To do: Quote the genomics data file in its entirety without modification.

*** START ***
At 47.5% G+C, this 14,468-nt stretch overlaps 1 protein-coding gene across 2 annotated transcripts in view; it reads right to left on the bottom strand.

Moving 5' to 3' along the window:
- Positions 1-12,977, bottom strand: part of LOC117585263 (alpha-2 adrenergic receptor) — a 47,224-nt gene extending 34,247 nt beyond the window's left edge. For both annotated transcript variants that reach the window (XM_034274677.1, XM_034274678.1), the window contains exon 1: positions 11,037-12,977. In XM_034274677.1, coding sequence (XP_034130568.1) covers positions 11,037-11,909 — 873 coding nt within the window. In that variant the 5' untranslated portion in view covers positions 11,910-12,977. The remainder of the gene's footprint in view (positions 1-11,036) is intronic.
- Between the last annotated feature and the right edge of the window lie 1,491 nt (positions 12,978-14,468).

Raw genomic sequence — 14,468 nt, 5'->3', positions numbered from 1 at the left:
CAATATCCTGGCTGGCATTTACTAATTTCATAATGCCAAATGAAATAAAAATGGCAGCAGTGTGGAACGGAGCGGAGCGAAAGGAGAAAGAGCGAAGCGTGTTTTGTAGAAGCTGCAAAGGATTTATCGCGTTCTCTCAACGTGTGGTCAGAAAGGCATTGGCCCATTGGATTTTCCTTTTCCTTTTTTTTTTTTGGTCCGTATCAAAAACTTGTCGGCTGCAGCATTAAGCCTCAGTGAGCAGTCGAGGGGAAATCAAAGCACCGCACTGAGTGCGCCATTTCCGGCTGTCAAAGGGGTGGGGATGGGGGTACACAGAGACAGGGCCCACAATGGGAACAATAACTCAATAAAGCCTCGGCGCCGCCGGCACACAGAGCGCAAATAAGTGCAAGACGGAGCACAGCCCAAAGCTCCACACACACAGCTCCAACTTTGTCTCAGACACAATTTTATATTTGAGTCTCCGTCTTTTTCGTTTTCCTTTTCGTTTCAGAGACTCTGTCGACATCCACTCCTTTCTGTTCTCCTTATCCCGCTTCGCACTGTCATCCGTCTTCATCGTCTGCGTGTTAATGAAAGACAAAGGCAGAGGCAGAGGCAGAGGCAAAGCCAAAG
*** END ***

At 47.5% G+C, this 14,468-nt stretch overlaps 1 protein-coding gene across 2 annotated transcripts in view; it reads right to left on the bottom strand.

Moving 5' to 3' along the window:
- Positions 1-12,977, bottom strand: part of LOC117585263 (alpha-2 adrenergic receptor) — a 47,224-nt gene extending 34,247 nt beyond the window's left edge. For both annotated transcript variants that reach the window (XM_034274677.1, XM_034274678.1), the window contains exon 1: positions 11,037-12,977. In XM_034274677.1, coding sequence (XP_034130568.1) covers positions 11,037-11,909 — 873 coding nt within the window. In that variant the 5' untranslated portion in view covers positions 11,910-12,977. The remainder of the gene's footprint in view (positions 1-11,036) is intronic.
- Between the last annotated feature and the right edge of the window lie 1,491 nt (positions 12,978-14,468).

Raw genomic sequence — 14,468 nt, 5'->3', positions numbered from 1 at the left:
CAATATCCTGGCTGGCATTTACTAATTTCATAATGCCAAATGAAATAAAAATGGCAGCAGTGTGGAACGGAGCGGAGCGAAAGGAGAAAGAGCGAAGCGTGTTTTGTAGAAGCTGCAAAGGATTTATCGCGTTCTCTCAACGTGTGGTCAGAAAGGCATTGGCCCATTGGATTTTCCTTTTCCTTTTTTTTTTTTGGTCCGTATCAAAAACTTGTCGGCTGCAGCATTAAGCCTCAGTGAGCAGTCGAGGGGAAATCAAAGCACCGCACTGAGTGCGCCATTTCCGGCTGTCAAAGGGGTGGGGATGGGGGTACACAGAGACAGGGCCCACAATGGGAACAATAACTCAATAAAGCCTCGGCGCCGCCGGCACACAGAGCGCAAATAAGTGCAAGACGGAGCACAGCCCAAAGCTCCACACACACAGCTCCAACTTTGTCTCAGACACAATTTTATATTTGAGTCTCCGTCTTTTTCGTTTTCCTTTTCGTTTCAGAGACTCTGTCGACATCCACTCCTTTCTGTTCTCCTTATCCCGCTTCGCACTGTCATCCGTCTTCATCGTCTGCGTGTTAATGAAAGACAAAGGCAGAGGCAGAGGCAGAGGCAAAGCCAAAG